Rebalancing is consistent with the requirement of avoiding an imbalance in weightings at inception of the hedge, but also at each reporting date and on a significant change in circumstances, whichever comes first. Qualifying criteria Designation
When rebalancing a hedging relationship, an entity must update its documentation of the analysis of the sources of hedge ineffectiveness that are expected to affect the hedging relationship during its remaining term. Qualifying criteria Designation
In some circumstances, rebalancing is not applicable (for example, where the changes in the hedge relationship – which might arise from changes in the derivative counterparty credit risk – cannot be compensated by adjusting the hedge ratio). In addition, if the risk management objective has changed, rebalancing is not allowed, and hedge accounting should be discontinued.
|Rebalancing not required
An entity with a EUR functional currency has a forecast purchase in HKD in six months’ time amounting to HKD7.8 million. In order to hedge its future exposure, the entity wants to purchase foreign currency (that is, enter into foreign currency forward contracts) to effectively fix the purchase price in EUR.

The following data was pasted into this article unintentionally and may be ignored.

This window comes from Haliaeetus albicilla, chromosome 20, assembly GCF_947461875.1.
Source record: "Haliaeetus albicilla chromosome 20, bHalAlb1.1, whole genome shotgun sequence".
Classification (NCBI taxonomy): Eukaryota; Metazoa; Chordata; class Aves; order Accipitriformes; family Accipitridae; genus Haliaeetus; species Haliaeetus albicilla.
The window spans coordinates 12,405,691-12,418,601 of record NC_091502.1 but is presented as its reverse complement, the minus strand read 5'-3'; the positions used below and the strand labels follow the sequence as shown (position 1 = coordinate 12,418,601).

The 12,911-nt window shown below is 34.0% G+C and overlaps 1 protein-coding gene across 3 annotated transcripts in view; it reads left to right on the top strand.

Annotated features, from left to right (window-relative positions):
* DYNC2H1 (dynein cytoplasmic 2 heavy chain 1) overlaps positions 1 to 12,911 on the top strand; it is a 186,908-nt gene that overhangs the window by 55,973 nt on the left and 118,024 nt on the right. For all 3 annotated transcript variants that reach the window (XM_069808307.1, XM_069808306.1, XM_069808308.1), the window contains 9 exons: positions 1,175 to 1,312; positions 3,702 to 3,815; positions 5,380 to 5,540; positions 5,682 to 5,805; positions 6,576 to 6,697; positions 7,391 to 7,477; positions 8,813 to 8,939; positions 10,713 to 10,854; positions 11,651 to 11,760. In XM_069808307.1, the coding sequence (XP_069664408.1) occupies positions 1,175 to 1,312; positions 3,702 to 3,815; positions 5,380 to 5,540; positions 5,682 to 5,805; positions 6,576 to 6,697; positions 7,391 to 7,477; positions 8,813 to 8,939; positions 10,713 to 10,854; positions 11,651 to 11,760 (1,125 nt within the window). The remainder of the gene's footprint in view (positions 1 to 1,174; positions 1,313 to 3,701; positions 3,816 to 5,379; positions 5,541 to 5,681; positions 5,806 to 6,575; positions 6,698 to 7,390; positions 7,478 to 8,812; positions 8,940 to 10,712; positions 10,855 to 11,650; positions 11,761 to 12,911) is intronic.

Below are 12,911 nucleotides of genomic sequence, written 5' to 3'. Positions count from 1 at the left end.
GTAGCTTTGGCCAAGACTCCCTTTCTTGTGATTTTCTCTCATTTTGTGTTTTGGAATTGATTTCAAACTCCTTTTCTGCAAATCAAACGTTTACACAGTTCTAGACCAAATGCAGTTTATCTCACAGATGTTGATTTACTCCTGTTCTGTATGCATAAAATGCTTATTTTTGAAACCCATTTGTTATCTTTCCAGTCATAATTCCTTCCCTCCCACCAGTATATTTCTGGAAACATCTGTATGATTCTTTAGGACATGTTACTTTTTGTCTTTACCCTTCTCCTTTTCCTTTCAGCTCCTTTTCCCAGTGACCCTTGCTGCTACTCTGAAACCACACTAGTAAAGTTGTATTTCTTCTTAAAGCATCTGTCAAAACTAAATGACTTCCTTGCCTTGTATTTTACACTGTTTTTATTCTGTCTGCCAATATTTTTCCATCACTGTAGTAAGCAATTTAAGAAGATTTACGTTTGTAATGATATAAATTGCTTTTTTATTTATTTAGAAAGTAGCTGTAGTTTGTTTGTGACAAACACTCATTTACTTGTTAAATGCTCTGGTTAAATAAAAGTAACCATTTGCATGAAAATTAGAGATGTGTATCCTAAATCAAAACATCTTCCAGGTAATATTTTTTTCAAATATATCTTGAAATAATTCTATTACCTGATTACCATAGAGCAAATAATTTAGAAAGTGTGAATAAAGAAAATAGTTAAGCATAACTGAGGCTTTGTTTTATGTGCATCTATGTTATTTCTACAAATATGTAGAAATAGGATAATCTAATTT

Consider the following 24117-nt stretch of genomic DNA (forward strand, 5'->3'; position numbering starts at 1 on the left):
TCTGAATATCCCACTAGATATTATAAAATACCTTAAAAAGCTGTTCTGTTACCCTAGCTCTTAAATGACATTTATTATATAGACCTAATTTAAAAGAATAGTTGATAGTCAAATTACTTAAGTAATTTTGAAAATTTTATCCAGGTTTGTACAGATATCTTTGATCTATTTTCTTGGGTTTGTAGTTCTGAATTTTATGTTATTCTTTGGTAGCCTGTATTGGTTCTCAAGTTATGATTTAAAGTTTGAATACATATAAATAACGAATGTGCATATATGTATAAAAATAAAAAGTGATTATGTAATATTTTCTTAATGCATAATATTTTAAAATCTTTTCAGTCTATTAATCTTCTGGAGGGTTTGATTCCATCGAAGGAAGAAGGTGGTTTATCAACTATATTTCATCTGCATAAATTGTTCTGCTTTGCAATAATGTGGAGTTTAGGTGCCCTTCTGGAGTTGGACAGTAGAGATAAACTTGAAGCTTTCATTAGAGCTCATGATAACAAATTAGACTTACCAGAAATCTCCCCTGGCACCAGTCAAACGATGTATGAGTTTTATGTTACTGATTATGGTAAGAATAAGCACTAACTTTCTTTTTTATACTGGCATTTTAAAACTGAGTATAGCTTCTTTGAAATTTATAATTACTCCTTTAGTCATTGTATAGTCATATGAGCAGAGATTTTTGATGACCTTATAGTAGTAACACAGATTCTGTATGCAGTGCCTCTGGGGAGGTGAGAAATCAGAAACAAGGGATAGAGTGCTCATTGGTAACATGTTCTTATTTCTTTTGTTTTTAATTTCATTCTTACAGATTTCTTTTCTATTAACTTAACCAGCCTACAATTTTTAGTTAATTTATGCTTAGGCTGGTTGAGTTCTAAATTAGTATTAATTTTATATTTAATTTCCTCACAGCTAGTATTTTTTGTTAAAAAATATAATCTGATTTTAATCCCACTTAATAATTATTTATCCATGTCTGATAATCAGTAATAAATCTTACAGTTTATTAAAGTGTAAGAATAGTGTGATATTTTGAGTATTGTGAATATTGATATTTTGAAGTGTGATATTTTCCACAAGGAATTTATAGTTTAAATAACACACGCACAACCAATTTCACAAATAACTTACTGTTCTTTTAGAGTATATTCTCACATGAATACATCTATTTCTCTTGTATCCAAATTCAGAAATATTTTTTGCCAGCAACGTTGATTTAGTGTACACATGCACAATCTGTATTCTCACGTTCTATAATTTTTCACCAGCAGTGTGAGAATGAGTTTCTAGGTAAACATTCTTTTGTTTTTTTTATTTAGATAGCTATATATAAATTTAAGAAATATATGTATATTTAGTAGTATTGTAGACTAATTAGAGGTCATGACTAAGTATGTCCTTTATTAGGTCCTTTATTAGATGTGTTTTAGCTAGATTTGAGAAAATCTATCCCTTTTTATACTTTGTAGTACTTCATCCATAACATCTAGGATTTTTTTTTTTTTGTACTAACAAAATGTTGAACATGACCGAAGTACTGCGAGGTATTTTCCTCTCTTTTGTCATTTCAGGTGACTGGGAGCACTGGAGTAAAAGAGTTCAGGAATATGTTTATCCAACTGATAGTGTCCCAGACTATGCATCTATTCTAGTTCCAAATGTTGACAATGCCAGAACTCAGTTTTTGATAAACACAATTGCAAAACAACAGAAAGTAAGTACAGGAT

The entity could enter into a forward contract to buy HKD and pay EUR. However, entering into a forward contract to buy HKD and pay EUR is more expensive than entering into an agreement to buy USD and pay EUR (as there is a smaller market and less liquidity in HKD compared with USD). The entity decides instead to enter into a USD:EUR forward. As long as the HKD remains pegged to the USD, using a USD derivative as a hedging instrument will provide an economic hedge of the forecast HKD purchase.
The peg ratio is HKD7.8:USD1. However, even though it is pegged, it is not completely fixed (as the HKD is allowed to trade within the narrow range of HKD7.75 to 7.85). Since the range is very small, the entity is willing to accept this risk, so it enters into a forward contract for USD1 million (HKD7.8 million).
Rebalancing is not required where ineffectiveness arises merely because of fluctuations in exchange rates within the narrow trading range around the hedge ratio.